The Good Morning Britain presenter accused the cooperation of double standards, citing its decision to sack Danny Baker, 61 earlier this month and not Brand, 61. Mr Morgan wrote on Twitter: “Why did the BBC instantly sack Danny Baker for an offensive royal baby tweet but won’t sack Jo Brand for saying she’d like acid to be thrown at politicians?” Baker was axed from BBC Radio 5 Live after tweeting a comment about the Duke and Duchess of Sussex’s son with a photo of a suited chimpanzee.
Baker apologised for his social media post and described it as “one of the worst days of my life”.
The BBC stated Baker’s actions were a “serious error of judgment and goes against the values we as a station aim to embody”.
Brand made her controversial remarks whilst appearing on Victoria Coren Mitchell’s Heresy talk show, on Tuesday evening, questioned why protesters were using milkshakes when they could use battery acid.
Brand made the comments in the wake of a series of milkshake attacks against individuals including Brexit Party leader Nigel Farage.
In reply to a question about the current state of politics, she said: “Well, yes I would say that but that’s because certain unpleasant characters are being thrown to the fore.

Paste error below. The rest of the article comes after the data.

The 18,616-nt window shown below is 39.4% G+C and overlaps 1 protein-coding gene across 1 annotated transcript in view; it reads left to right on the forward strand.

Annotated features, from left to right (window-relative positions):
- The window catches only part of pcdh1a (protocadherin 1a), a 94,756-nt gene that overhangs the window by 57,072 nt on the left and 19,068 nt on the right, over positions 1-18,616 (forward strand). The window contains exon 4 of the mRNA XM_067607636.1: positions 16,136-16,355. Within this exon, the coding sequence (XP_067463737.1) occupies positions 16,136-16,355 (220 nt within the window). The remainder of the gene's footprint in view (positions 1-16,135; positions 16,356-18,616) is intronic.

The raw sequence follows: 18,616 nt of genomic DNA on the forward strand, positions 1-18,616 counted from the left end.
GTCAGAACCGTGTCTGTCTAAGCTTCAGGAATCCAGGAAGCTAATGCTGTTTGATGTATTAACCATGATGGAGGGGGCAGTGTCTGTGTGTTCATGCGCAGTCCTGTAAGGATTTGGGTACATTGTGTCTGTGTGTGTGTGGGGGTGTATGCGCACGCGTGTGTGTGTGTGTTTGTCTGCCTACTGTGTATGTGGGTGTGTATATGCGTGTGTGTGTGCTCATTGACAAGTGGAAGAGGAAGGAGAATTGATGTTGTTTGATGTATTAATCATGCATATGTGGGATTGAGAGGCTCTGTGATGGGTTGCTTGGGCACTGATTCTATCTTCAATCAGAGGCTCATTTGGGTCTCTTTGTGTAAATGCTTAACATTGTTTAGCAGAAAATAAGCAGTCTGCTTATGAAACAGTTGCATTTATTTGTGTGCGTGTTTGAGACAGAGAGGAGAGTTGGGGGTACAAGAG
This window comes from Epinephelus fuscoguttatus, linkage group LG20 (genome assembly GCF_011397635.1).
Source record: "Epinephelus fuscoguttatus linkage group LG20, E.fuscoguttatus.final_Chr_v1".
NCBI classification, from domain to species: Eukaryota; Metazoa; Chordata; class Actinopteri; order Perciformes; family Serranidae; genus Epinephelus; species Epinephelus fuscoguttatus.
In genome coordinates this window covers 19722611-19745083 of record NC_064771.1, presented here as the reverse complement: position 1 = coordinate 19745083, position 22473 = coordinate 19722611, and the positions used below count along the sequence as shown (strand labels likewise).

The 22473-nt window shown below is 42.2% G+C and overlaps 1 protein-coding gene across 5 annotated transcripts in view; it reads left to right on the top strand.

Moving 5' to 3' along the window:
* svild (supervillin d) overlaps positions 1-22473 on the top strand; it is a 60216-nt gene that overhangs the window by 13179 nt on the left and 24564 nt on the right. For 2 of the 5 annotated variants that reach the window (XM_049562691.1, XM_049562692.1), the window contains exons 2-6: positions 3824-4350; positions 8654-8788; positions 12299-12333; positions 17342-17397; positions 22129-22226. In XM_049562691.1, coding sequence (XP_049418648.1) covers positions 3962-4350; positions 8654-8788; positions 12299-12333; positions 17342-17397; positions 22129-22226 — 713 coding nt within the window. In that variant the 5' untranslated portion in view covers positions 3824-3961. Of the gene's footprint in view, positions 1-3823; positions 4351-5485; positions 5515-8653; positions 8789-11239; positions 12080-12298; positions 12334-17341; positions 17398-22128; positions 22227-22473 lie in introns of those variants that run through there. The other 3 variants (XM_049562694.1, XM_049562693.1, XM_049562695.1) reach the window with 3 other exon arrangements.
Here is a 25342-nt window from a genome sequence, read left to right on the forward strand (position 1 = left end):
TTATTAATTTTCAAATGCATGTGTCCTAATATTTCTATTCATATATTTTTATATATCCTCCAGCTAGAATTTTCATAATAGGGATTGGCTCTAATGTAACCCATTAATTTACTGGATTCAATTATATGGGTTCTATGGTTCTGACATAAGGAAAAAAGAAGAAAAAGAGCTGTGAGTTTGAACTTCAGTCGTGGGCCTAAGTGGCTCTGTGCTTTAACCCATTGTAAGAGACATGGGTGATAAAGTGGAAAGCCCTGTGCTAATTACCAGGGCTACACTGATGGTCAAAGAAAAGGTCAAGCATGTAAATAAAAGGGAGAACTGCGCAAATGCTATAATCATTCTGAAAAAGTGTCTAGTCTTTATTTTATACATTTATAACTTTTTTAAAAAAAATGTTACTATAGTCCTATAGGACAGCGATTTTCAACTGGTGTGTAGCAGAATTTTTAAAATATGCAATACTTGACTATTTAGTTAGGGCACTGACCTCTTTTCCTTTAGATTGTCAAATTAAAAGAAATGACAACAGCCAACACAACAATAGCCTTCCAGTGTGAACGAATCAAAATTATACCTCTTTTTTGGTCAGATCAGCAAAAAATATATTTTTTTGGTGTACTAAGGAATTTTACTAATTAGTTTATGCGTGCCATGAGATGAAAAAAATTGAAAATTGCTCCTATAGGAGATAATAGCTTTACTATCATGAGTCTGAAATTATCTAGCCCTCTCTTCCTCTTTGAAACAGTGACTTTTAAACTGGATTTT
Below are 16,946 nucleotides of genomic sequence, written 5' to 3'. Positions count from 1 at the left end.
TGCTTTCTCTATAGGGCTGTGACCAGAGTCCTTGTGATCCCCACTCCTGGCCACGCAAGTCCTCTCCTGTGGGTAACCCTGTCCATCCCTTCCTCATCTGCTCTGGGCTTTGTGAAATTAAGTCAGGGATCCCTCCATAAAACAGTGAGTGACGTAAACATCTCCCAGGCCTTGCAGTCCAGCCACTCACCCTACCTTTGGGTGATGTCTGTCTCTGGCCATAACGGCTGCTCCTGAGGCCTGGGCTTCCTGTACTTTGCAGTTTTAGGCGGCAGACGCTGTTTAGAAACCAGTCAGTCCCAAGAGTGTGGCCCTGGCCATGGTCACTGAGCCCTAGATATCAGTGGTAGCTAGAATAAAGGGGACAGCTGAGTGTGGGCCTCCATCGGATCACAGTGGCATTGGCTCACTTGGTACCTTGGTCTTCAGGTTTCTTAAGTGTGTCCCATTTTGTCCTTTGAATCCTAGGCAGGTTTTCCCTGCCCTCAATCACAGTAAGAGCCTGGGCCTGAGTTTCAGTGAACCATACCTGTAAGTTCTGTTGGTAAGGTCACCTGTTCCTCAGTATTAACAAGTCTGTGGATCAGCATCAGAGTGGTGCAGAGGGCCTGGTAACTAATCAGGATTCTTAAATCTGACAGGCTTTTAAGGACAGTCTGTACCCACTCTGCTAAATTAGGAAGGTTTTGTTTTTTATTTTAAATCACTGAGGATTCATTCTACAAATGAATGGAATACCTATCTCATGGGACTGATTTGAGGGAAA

“And they’re very, very easy to hate and I’m kind of thinking: ‘Why bother with a milkshake when you could get some battery acid?
“That’s just me. I’m not going to do it, it’s purely a fantasy, but I think milkshakes are pathetic, I honestly do, sorry.”
Mr Farage has also condemned the comments and called for police action.
He wrote on Twitter: “This is incitement of violence and the police need to act.”
Broadcasting watchdog Ofcom said it had received 19 complaints about the episode.
BBC chiefs said her remarks were made during a comedy programme and were “not intended to be taken seriously”.
A BBC spokeswoman said: “Heresy is a long-running comedy programme where, as the title implies and as our listeners know, panellists often say things which are deliberately provocative and go against societal norms but are not intended to be taken seriously.”